Tired of having to update your offline password manager on all of your devices when you add a password. Don’t trust cloud password managers? You’re in luck. During our courses, we always talk about two different types of password managers: offline and online. An offline password manager (ie. KeepassXC) stays on your local device and never touches the internet. An online password manager (ie. Lastpass) stays in the cloud and requires you to sign into an online service to gain access to your passwords.
Offline Password Managers
Both password manager solutions come with their own issues. Due to the nature of offline password managers, you have to manually update your password manager database on each device you want to have your current copy. This becomes messy very fast and requires some sort of version control in place so you don’t overwrite new passwords with old passwords. The main benefit though is that you have physical access to your passwords every step of the way.
Online Password Managers
With an online password manager, you have the opposite problem. Version control is no longer a problem. Every time you update a password, it’s automatically changed in your account. The next device to access it sees the current version. The main downfall is, of course, that all of your passwords are stored somewhere you can neither see nor touch. While online password manager services go to great lengths to protect your data, always remember: if you can access your passwords anywhere in the world, so can anyone else. The only thing between them and your passwords is your master password, so make it strong!
Stateless Password Managers
With all that being said, let’s welcome a third contender into our already complicated world of password managers: stateless password managers. In a nutshell, these type of password managers don’t actually manage any passwords, they don’t even really exist. Instead of storing passwords, they generate your password based off of predefined values you supply it. For instance, if you want to sign in to your Gmail: you would supply your username, gmail.com, and your master password. The password that is generated from these values will always be generated the same way no matter how many times you try it. This is due to magic, also known as math.
With the power of cryptography, you can take a bunch of values, mash them together and generate a password based on those values. Next time you run the same algorithm with the same values, you get the same password because nothing has been changed in the process. If you’re a math major, it’s basically like plugging the same values in for x and y in the same equation: you always gets the same solution.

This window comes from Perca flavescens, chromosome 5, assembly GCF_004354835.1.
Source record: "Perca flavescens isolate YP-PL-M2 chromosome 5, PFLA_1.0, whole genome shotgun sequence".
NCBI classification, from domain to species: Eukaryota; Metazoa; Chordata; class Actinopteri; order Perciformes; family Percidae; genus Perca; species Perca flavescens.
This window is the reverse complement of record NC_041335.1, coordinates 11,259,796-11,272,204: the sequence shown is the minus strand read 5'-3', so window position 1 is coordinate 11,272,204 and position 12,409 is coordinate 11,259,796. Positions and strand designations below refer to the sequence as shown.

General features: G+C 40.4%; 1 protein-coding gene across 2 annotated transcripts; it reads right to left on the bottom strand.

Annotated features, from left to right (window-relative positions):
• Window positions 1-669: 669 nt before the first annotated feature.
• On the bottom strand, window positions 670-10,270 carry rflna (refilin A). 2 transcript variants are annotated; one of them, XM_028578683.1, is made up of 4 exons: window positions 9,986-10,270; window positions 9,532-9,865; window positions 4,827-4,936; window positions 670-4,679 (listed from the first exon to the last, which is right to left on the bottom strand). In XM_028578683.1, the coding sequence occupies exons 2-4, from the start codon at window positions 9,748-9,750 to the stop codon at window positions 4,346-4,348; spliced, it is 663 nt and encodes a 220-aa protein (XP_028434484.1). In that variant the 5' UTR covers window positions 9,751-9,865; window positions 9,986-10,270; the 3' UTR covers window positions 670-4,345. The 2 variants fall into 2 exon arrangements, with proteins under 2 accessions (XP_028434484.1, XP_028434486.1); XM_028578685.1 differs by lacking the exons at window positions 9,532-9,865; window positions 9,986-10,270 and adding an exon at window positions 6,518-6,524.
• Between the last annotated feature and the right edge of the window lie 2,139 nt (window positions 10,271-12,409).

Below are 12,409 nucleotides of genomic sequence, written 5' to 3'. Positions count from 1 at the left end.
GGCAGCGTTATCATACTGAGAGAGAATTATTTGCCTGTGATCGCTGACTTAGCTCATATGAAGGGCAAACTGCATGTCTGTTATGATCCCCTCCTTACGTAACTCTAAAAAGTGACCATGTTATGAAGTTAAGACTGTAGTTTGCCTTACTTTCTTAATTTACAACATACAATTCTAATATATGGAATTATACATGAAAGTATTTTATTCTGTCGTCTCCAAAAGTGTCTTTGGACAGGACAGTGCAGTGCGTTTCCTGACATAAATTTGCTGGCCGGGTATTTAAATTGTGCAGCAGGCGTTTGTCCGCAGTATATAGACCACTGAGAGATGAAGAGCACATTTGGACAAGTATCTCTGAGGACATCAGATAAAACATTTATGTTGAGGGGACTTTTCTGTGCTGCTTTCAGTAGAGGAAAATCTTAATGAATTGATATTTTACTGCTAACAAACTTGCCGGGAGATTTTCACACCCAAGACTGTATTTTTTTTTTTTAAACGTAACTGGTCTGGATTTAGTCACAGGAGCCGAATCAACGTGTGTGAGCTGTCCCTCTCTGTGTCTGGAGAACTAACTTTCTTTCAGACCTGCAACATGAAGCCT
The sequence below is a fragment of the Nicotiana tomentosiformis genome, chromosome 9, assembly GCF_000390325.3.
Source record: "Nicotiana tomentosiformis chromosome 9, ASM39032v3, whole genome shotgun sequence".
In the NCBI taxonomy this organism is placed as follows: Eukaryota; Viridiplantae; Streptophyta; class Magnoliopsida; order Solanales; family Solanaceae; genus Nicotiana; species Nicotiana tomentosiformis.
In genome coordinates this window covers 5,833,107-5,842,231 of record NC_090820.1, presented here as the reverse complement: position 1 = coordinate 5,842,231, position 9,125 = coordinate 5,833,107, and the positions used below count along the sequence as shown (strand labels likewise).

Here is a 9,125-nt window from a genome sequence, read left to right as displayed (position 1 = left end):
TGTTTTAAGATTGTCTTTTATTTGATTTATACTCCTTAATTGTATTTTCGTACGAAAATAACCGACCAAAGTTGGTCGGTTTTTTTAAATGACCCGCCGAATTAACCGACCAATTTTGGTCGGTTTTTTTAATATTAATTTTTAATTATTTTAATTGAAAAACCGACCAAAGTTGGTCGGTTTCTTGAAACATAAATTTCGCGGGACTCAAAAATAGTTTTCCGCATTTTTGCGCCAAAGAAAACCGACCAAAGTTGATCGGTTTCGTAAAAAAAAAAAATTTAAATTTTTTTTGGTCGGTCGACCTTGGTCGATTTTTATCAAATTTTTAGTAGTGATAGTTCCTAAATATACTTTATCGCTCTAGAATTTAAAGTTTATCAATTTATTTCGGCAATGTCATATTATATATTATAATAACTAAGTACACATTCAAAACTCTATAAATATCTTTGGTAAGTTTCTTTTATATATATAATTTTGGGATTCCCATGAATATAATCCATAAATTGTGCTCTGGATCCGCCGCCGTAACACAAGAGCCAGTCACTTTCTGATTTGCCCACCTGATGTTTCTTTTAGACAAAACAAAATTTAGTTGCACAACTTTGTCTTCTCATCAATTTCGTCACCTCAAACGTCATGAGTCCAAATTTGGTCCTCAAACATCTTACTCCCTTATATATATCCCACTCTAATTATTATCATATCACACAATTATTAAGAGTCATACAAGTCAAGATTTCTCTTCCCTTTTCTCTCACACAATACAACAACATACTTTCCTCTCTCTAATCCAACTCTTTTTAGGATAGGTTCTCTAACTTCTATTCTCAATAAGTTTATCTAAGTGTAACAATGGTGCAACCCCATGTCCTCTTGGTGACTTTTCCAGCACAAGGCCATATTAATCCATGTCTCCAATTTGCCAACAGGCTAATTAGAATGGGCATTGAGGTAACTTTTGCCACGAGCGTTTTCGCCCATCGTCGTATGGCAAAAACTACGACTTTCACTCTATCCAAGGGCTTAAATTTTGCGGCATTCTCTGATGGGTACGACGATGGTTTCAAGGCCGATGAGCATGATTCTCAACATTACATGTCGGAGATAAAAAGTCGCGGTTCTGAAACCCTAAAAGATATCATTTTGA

Of course, the stateless password manager has its own issues mainly its very design: you can’t save anything. This means that backup codes, PINs, security questions, etc. will need to be remembered, which completely defeats the purpose of having a password manager in the first place. Another issue is dealing with site password restrictions. If you have to tweak the generated password even slightly, there’s no way to save that tweak.
The worst issue we see with this, by far, is the master password. If someone were to guess or steal your master password, they would have the ability to get into all of your accounts, both present and future. The master password is the secret bit of information on which all passwords are generated with. This is assuming you use default options. This can be very dangerous if you use your master password for anything other than to generate your other passwords. This also becomes an issue if several people use the same password such as the class favorite: password
All in all, stateless password managers will not replace every other password manager. They can be very useful in places where you cannot (or don’t want to) access your password manager like a public computer at a hotel or a school. If you have an account you need to access on the way to the airport to print your ticket, this is perfect: just access the web version, type in the correct values and login to your account. The only other option is to either use a memorized password (which probably sucks) or use a USB dongle (ie. OnlyKey, YubiKey, etc.) to type out your password if USB devices are allowed. The point is: passwords are a pain to remember. Anything that we can add to make this process easier is a welcome addition.
Questions, Comments, Concerns?
Let us know in the comments what you think!